SiCKO patients got VIP treatment in Cuba

In preparation for Michale Moore’s siCKO coming to the UK, here’s a story on health care in Cuba.

Che ClichePhoto by Stuart Glendinning Hall

HAVANA (Reuters) – Three New York rescue workers injured in the Sept. 11 attacks got the best treatment Cuba can offer in Michael Moore’s film critique of U.S. health care, the Cuban doctors who attended them said this week.

The 9/11 responders spent 10 days on the 19th floor of Cuba’s flagship hospital with a view of the Caribbean sea, a sharp contrast to many Cuban hospitals that are crumbling, badly lit, and which lack equipment and medicines.

They included a fireman and an emergency medical technician, Regina Cervantes, with respiratory problems caused by inhaling dust and fumes in the World Trade Center ruins.

They were given a barrage of tests, including a psychological evaluation, and new dosages of medication. One got a tooth implant for a jaw fractured at Ground Zero.

The main difference with their treatment in the United States: there was no bill.

“We can’t say we did miracles in the few days they were here. What we did was give them the highest quality treatment. It was totally free,” said Dr. Nelson Gomez, medical director of the Hermanos Almejeiras Hospital.

“They were not here long, but they did improve.” he said.

Cervantes, who rushed to Ground Zero on Sept. 11 and had a badly burnt airway after three days of rescue work, said last month that after being treated in Havana she was taken off medication she could hardly afford in the United States.

The movie, “SiCKo”, has stirred heated debate in the United States since opening in June.

Moore used Cuba to argue that other countries are providing better health care to its citizens than the United States with far fewer resources, putting the blame on profit-driven U.S. pharmaceutical and medical insurance industries.

Communist Cuba’s universal free health system has achieved low child mortality and high longevity rates on a par with rich nations since Fidel Castro’s 1959 revolution.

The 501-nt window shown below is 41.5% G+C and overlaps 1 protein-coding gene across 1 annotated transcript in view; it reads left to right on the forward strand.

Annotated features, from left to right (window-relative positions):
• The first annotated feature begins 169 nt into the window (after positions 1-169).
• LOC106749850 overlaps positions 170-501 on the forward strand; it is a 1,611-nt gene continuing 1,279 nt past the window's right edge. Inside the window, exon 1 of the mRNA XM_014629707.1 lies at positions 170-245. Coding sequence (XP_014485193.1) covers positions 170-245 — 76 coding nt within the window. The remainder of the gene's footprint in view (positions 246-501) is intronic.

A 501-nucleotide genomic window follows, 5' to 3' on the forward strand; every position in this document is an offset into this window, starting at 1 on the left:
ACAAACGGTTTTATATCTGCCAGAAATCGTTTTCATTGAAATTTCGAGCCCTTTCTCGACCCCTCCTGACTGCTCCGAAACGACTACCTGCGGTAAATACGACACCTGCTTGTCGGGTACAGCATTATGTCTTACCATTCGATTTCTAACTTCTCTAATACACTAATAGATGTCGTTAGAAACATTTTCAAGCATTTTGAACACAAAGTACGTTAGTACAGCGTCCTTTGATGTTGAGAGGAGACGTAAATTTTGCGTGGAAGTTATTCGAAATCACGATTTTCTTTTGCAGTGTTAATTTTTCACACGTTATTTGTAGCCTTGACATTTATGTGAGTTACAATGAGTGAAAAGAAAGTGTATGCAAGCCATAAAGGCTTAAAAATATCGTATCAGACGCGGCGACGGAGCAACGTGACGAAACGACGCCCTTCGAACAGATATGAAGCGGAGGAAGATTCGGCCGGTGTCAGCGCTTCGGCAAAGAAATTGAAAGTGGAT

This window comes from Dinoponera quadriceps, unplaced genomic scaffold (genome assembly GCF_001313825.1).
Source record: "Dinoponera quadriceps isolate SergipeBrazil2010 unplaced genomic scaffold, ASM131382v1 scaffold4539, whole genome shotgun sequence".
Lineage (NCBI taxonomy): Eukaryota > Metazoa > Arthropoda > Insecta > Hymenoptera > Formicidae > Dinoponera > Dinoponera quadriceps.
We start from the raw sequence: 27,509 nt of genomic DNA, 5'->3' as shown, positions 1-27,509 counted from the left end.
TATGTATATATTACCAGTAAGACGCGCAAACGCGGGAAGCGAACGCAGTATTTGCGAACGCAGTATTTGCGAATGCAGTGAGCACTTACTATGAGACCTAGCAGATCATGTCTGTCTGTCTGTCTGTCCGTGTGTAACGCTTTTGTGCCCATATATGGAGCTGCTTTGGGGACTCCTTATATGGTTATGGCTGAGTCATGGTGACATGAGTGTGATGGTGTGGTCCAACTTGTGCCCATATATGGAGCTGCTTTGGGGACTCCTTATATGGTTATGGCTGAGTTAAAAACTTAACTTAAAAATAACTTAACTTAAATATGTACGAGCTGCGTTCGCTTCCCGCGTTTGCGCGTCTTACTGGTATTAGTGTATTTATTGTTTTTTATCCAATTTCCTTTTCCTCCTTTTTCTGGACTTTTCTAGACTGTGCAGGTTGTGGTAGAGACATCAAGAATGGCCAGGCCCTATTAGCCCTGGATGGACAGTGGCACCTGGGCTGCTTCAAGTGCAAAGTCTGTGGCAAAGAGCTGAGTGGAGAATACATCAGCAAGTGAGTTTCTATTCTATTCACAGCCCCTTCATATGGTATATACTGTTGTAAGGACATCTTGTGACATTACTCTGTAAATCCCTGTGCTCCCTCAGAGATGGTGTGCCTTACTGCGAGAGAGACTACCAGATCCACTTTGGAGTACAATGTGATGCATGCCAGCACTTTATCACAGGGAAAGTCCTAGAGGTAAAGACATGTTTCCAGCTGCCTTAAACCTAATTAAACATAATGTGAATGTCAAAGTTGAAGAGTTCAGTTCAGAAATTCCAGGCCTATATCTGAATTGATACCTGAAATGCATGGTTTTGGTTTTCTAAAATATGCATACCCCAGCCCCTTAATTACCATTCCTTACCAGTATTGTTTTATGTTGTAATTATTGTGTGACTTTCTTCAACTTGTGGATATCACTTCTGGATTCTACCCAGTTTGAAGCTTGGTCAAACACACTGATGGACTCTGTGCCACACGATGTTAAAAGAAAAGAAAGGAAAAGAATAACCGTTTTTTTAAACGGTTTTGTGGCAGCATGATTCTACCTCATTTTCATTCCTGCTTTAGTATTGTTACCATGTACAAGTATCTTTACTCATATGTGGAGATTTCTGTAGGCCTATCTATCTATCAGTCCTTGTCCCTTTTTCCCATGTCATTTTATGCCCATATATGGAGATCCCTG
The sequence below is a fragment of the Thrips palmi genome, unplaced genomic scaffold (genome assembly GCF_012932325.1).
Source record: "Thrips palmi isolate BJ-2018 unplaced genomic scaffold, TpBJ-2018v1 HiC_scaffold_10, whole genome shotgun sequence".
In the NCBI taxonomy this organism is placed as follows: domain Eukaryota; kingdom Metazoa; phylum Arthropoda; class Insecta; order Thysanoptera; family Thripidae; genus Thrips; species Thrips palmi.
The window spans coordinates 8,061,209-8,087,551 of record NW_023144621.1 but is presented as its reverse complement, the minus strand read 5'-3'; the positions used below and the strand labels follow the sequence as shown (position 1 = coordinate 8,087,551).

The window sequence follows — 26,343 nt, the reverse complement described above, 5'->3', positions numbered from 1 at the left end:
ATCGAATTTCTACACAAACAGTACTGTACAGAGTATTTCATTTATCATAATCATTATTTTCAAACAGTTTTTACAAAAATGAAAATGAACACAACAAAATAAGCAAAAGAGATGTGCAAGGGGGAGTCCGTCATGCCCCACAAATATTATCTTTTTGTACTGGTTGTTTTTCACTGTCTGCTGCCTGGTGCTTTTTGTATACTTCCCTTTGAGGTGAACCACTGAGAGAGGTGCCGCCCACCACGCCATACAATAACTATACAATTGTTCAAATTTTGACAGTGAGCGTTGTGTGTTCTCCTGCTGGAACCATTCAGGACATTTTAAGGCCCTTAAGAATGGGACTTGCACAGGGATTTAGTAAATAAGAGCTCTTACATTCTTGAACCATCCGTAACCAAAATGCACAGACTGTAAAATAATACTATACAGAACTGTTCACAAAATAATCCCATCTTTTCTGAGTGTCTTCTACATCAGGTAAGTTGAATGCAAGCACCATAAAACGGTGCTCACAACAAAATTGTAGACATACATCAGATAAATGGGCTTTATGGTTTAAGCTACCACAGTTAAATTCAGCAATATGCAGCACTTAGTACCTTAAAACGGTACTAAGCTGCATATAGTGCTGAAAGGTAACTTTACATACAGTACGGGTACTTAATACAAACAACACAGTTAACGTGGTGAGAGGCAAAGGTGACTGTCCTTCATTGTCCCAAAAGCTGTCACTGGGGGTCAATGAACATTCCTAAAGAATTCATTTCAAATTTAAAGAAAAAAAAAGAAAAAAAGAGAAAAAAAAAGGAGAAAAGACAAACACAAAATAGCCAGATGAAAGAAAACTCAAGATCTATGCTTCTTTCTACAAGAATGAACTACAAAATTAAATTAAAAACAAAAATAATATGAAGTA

But the hospital where SiCKO’s patients were treated is an exception in Cuba, where patients of many other hospitals complain they have to take their own sheets and food.

The building with a majestic high-ceiling lobby was meant to be Cuba‘s central bank when it was started by U.S.-backed dictator Fulgencio Batista. Completed years after Castro’s revolution, it was turned into Cuba‘s top hospital.

The 750-bed Hermanos Almejeiras is Cuba‘s main hospital for heart and liver transplants with a staff of 500 doctors and 800 nurses.

Cuban health officials say they have given priority to preventing disease by renovating a network of 498 neighborhood health centers across the island that bring health care closer to people’s homes.

The number of children dying before their fifth birthday is seven per 1,000 live births in Cuba, versus eight per 1,000 in the United States, according to the World Health Organization.

At Rampa Polyclinic in Havana, where Moore‘s group was seen before referral to hospital, Dr. Juan Carlos Castellanos said Cubans do not die of infectious diseases prevalent in Third World countries.

“The main causes of death in Cuba are the same as in rich nations: cardiovascular disease and cancer,” he said, sitting under a picture of revolutionary icon and doctor, Che Guevara.